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Consumption of contaminated venison suspected in cases of deer hunters with prion disease

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A small team of medical workers and researchers in the U.S. has published a case study of two men, both deer hunters, who developed a rare prion disease. In their study, published in the journal Neurology, the group describes the symptoms of the two patients and how they died.

Prior research has shown that some , such as deer, can become infected with a type of prion disease known as chronic wasting disease. In humans, the resulting disease is known as Creutzfeldt-Jakob disease (CJD), also called mad-cow disease, when it is caused by eating infected beef.

Prion diseases come about when misfolding of prion proteins occurs in the nervous system. They all progress until the infected person dies. Prior research has shown that progression occurs due to initial misfoldings, which impact proteins in the same physical area, causing them to fold, and so on, resulting in propagation of the disease.

In the , a 72-year-old male was admitted to the University of Texas Health Science Center San Antonio. He reported that he had been experiencing confusion and emotional problems. Over time, he also began to experience other symptoms, such as seizures. He died just a month after admission. The patient was diagnosed with CJD.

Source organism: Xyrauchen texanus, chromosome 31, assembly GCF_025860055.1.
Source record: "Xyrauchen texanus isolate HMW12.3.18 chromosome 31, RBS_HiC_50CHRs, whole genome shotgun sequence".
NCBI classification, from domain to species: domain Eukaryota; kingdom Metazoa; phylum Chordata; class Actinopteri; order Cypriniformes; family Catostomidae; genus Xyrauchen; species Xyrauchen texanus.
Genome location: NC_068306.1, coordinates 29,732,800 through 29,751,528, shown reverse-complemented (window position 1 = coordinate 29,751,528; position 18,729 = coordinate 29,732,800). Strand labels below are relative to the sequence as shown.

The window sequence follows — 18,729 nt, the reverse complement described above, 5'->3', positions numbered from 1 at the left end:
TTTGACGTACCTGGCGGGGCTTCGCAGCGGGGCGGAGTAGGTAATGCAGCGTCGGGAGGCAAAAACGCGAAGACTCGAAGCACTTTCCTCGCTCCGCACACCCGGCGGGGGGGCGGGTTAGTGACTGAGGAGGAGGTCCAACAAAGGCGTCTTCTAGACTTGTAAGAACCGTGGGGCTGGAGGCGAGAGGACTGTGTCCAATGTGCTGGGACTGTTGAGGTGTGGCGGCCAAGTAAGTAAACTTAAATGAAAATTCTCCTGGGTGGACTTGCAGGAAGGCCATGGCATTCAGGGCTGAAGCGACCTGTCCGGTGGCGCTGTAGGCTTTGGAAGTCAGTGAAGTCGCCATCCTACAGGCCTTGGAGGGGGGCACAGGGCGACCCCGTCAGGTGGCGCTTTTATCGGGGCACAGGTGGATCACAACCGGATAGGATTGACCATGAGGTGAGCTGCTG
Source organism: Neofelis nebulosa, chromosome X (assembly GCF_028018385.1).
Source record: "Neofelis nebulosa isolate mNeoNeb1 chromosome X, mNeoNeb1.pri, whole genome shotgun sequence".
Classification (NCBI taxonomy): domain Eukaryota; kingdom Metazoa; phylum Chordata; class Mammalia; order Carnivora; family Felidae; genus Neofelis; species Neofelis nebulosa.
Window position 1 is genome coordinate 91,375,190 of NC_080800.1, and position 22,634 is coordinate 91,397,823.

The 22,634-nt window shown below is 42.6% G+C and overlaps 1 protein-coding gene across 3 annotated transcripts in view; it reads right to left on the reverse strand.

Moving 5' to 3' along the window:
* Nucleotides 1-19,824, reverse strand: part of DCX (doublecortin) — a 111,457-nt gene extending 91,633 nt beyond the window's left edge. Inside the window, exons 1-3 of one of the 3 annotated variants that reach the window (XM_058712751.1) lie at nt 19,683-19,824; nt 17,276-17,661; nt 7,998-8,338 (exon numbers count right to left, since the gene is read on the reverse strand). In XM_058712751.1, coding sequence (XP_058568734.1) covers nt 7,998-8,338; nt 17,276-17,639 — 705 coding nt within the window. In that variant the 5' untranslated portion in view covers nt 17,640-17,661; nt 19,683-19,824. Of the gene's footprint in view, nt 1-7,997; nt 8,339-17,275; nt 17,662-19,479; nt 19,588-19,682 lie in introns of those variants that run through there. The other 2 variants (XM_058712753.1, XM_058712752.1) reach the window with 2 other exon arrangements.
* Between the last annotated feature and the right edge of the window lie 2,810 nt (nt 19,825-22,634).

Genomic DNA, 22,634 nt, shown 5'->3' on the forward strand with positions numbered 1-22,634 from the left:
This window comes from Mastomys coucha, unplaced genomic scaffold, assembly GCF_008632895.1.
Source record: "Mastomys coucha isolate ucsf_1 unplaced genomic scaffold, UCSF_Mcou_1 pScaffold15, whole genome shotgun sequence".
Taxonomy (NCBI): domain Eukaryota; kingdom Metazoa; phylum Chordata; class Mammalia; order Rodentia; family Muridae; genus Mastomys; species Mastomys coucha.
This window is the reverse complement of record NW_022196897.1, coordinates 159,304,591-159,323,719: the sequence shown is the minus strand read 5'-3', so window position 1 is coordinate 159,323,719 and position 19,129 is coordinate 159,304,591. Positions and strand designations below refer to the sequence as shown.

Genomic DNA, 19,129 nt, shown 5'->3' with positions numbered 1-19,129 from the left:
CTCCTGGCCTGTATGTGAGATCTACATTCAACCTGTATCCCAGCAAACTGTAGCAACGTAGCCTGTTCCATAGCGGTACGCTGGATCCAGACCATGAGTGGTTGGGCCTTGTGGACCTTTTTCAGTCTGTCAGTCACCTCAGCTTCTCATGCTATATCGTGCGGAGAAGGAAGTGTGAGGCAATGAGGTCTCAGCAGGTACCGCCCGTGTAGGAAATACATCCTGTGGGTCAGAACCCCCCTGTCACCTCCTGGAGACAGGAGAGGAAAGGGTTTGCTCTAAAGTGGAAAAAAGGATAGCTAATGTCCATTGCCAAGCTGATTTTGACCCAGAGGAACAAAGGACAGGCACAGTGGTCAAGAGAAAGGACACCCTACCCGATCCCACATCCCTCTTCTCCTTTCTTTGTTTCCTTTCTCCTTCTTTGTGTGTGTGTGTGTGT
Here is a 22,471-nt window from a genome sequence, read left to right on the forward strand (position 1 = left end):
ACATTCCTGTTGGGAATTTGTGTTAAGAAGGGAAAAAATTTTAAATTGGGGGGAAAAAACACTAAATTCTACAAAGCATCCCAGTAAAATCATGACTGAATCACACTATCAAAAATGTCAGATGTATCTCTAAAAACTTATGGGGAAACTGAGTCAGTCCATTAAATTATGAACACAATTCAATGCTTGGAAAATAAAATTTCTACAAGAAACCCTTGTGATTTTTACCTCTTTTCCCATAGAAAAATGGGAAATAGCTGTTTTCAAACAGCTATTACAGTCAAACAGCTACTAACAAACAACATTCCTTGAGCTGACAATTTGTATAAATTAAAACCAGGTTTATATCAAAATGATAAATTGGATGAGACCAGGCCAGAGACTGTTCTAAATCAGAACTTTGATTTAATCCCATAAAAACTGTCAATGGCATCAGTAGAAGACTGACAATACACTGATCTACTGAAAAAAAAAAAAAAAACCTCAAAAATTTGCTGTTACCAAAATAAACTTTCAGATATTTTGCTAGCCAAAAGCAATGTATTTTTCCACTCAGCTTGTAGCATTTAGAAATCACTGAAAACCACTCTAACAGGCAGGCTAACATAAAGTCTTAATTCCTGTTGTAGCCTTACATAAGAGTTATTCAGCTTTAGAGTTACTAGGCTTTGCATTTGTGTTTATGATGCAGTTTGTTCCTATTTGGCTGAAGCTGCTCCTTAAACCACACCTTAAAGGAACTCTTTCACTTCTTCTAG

The was surprising because it reminded the team of another patient who had died contemporaneously from the same disease. A little detective work showed that the men knew each other and were both local deer hunters who had consumed venison.

The medical team suggests that two patients with the same at nearly the same time implies they had both eaten venison from the same animal or another in its group—an extremely rare case of novel animal-to-human transmission of .

The researchers acknowledge that they do not have proof of the disease coming from the same animals, but suggest more research is required both to better understand the disease in deer and its possible transmission to humans and to ascertain whether other hunters should be warned not to eat local venison.

More information: Jonathan Trout et al, Two Hunters from the Same Lodge Afflicted with Sporadic CJD: Is Chronic Wasting Disease to Blame? (P7-13.002), Neurology (2024). DOI: 10.1212/WNL.0000000000204407

2024 Annual Meeting poster: … bstractDetails/56967

Journal information: Neurology

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Citation: Consumption of contaminated venison suspected in cases of deer hunters with prion disease (2024, April 23) retrieved 26 May 2024 from
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